Even a slight amount of foam, if not well incorperated into the milk, will be a cap on the top of the drink. The foam can rise to the top even if it was well blended if you let it sit too long. I have never had the need to use a spoon, it is all about making the kind of foam you want and how you pour it. Even thick foam can be mixed into the milk for proper pouring.

I am not concerned about tradition etc and I do use a thermometer, just to stop the steaming at 140f as that is the temp I like. A meter will always be more accurate than your hand but it is what is important to you that counts.

Different machines even if they are the same make and mod, can steam different so it really is a process of learning what you want and how to get it on your particular machine. The less steam the machine makes, the harder it is to get what you want. The Sylvia I have is a PITA to steam with while my HX is a joy. YMMV!

 
In real life, my name is
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Anything I post is personal opinion and is only worth as much as anyone else's personal opinion. YMMV!

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miched
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miched
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Posted Wed Aug 1, 2012, 7:49am
Subject: Re: ARGH! I can't stop making capuccinos! (Milk frothing question)
 

Hi!

I have found the best way for stretching the milk just enough is to chh chh chh chhh (sipping air) from the beginning temp of +-5deg C, to between 15 and 20 degC, (around 19 deg is my magic number) then sink the tip i.e. no more air into the milk. If you keep adding air, you'll get the light frothy foam - no good for latte art! It might be better to check the volume increase instead of the temp, but I'm still experimenting.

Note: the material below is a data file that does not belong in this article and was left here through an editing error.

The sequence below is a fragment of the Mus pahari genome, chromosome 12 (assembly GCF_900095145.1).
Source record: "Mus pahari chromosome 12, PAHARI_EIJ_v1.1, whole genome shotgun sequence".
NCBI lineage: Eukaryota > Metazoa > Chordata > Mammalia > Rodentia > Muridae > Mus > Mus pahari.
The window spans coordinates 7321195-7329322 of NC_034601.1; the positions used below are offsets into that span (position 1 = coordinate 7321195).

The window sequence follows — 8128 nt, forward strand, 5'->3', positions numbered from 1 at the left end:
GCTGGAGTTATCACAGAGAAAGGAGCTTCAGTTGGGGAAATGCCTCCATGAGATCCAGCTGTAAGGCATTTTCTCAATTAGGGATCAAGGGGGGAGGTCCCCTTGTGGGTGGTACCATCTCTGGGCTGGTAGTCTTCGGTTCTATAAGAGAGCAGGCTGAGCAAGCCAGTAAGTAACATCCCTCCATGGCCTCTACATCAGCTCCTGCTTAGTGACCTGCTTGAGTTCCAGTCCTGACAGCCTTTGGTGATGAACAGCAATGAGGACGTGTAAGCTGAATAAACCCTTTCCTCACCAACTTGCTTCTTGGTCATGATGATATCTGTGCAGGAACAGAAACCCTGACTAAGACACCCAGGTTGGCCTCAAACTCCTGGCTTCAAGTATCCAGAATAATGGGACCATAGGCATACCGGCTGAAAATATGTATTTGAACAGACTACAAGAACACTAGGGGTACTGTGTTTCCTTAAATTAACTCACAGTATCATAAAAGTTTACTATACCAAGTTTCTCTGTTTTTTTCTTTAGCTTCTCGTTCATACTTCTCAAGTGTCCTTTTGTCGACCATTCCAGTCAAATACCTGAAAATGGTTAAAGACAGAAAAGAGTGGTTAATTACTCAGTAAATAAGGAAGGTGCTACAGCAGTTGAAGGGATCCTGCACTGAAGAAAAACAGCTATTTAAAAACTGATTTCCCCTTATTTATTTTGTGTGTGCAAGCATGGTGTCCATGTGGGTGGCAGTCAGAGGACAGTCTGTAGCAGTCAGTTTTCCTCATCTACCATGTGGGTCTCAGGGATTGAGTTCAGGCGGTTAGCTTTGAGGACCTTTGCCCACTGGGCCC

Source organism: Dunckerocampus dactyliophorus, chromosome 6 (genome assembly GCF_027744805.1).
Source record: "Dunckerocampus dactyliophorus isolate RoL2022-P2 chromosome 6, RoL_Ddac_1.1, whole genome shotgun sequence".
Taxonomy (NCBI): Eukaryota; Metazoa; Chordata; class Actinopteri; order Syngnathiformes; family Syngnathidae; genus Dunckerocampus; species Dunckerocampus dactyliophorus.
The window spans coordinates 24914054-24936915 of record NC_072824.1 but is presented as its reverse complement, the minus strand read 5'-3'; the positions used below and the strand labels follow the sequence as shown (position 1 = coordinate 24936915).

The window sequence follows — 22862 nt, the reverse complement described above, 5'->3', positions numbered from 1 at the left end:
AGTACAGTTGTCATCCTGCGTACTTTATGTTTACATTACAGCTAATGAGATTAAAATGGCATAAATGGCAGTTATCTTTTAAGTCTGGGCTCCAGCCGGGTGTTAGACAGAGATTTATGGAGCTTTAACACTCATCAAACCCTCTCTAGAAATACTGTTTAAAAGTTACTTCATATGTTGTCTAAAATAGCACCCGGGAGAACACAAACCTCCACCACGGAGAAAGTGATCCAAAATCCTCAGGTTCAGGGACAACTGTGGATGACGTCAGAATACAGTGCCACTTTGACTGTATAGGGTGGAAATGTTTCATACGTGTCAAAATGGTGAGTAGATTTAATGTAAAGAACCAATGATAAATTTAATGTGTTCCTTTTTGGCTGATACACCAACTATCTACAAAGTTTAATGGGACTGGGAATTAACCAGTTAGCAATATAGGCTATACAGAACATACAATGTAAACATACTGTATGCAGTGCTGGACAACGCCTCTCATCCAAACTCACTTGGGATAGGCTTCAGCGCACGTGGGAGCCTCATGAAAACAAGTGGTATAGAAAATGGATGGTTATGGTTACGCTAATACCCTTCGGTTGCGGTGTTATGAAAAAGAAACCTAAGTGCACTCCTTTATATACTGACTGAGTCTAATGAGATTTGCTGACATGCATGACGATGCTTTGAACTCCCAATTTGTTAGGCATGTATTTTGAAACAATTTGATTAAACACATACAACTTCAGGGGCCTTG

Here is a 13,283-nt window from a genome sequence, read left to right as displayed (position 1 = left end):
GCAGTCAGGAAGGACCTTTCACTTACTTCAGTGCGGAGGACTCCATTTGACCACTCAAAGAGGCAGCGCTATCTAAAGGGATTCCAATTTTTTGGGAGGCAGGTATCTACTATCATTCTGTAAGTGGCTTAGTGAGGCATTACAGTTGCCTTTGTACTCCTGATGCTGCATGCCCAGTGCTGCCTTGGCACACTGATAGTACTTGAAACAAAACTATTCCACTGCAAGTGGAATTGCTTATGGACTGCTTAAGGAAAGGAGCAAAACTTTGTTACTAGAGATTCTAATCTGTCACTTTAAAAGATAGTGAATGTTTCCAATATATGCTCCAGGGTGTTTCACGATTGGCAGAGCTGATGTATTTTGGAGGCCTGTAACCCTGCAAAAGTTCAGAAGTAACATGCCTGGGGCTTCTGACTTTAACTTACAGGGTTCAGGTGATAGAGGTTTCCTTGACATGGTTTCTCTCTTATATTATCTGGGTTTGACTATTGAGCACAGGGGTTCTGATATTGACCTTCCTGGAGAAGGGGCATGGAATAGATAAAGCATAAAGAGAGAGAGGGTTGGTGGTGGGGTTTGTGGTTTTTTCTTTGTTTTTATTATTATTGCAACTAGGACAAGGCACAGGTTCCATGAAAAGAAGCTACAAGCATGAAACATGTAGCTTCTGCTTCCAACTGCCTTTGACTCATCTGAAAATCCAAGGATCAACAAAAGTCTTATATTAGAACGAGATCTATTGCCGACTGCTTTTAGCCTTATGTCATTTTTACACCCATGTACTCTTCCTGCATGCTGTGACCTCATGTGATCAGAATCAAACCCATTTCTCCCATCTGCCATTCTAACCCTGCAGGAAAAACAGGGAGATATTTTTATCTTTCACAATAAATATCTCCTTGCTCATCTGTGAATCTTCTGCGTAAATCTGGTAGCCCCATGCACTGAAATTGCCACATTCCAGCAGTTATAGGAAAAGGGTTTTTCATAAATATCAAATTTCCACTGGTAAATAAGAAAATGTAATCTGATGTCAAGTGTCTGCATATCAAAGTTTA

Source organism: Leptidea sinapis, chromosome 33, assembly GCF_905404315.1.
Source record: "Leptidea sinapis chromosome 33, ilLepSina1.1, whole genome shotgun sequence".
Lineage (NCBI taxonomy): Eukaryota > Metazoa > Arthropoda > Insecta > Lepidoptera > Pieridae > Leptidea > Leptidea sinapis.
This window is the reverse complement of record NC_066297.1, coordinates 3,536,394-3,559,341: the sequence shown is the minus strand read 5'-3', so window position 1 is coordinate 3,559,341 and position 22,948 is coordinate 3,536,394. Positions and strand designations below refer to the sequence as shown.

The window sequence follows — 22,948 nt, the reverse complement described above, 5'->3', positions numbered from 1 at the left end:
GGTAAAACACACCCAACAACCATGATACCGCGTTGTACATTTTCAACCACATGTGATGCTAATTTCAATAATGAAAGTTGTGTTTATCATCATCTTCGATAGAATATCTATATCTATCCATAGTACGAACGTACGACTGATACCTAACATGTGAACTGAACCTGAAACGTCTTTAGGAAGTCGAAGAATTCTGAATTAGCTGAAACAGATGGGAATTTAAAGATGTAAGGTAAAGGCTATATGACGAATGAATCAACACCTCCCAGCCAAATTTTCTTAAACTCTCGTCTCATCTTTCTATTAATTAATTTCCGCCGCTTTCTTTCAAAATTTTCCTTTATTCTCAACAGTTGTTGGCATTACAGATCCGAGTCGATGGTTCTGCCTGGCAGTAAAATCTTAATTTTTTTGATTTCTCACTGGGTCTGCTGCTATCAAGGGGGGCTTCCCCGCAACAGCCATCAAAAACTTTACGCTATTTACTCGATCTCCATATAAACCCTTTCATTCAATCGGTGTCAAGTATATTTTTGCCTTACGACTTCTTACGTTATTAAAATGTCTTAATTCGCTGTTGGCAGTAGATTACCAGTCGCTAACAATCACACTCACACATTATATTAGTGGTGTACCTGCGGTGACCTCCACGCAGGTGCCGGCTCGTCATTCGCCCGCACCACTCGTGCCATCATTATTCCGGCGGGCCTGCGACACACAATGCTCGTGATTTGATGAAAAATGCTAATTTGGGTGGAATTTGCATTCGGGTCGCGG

Hope this helps.

Mike

P.S. You may have to experiment a little with the lower fat milk, since it absorbs air more readily than full cream milk.
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Eiron
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Posted Wed Aug 1, 2012, 8:53am
Subject: Re: ARGH! I can't stop making capuccinos! (Milk frothing question)
 

FrankyD Said:

... I have a problem trying to steam milk too, and I'm not sure if it depends on the % milk fat or not. ...

Posted July 30, 2012 link

I've seen a definite difference in foaming depending on the amount of fat. I normally use whole milk in my latte, but when I "splurge" & use half-&-half I get much frothier foam during the initial air incorporation. This froth always mixes in well during the heating stage, so it's never a problem. But it is something I've noticed. I've also noticed that the steam wand cleans up much easier with higher-fat milk. Bonus! :-)

 
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qualin
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qualin
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Posted Wed Aug 1, 2012, 10:50pm
Subject: Re: ARGH! I can't stop making capuccinos! (Milk frothing question)
 

Thanks for the advice everyone. All of you have been an awesome help.

I'm still working on my technique, but I like a lot of your ideas. If I make some progress on this, I'll certainly keep all of you updated.

I have yet to experiment with 1% vs 2%... I personally like the taste of 2% milk better.